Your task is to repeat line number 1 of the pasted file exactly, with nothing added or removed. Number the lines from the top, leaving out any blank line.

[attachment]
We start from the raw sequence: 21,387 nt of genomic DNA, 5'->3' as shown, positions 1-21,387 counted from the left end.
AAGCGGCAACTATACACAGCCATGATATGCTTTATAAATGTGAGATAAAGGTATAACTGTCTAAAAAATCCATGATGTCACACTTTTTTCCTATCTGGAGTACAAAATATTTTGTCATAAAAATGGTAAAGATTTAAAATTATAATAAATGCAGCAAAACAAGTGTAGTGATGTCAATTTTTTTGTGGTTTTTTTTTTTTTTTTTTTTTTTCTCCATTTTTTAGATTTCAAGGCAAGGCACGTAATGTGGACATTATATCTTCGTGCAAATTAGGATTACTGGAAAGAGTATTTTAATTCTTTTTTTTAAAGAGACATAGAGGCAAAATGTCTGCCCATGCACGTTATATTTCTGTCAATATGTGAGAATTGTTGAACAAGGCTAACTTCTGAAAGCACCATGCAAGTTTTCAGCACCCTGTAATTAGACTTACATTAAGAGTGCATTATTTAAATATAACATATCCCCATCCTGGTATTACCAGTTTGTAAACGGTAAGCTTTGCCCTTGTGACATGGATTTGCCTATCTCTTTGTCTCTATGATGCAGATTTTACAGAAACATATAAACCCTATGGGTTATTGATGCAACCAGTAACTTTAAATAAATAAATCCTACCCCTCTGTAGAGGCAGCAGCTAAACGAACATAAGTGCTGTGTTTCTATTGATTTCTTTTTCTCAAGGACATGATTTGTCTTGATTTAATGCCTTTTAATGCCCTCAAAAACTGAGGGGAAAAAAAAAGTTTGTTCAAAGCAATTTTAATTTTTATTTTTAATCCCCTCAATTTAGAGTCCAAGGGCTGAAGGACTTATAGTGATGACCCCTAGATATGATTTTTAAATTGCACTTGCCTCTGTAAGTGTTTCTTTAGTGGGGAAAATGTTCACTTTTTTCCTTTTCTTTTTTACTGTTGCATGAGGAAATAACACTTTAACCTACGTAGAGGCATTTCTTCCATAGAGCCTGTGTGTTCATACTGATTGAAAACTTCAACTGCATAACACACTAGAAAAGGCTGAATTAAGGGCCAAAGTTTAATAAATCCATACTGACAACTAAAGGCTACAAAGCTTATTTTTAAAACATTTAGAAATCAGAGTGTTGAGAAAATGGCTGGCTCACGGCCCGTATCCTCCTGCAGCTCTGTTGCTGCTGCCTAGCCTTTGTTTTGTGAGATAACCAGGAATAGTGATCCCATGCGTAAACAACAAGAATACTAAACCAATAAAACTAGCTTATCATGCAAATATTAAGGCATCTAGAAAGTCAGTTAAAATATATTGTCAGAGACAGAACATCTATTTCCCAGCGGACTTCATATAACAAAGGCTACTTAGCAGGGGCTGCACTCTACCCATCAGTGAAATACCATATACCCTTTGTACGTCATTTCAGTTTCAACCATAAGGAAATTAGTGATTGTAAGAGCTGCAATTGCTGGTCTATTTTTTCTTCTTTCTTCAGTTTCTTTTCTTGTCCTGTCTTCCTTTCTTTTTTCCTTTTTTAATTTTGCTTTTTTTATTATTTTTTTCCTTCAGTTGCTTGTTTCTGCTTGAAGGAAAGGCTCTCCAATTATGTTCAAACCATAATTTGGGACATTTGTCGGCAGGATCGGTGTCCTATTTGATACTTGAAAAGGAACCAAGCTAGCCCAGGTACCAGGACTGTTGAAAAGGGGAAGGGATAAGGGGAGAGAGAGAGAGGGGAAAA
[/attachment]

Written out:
We start from the raw sequence: 21,387 nt of genomic DNA, 5'->3' as shown, positions 1-21,387 counted from the left end.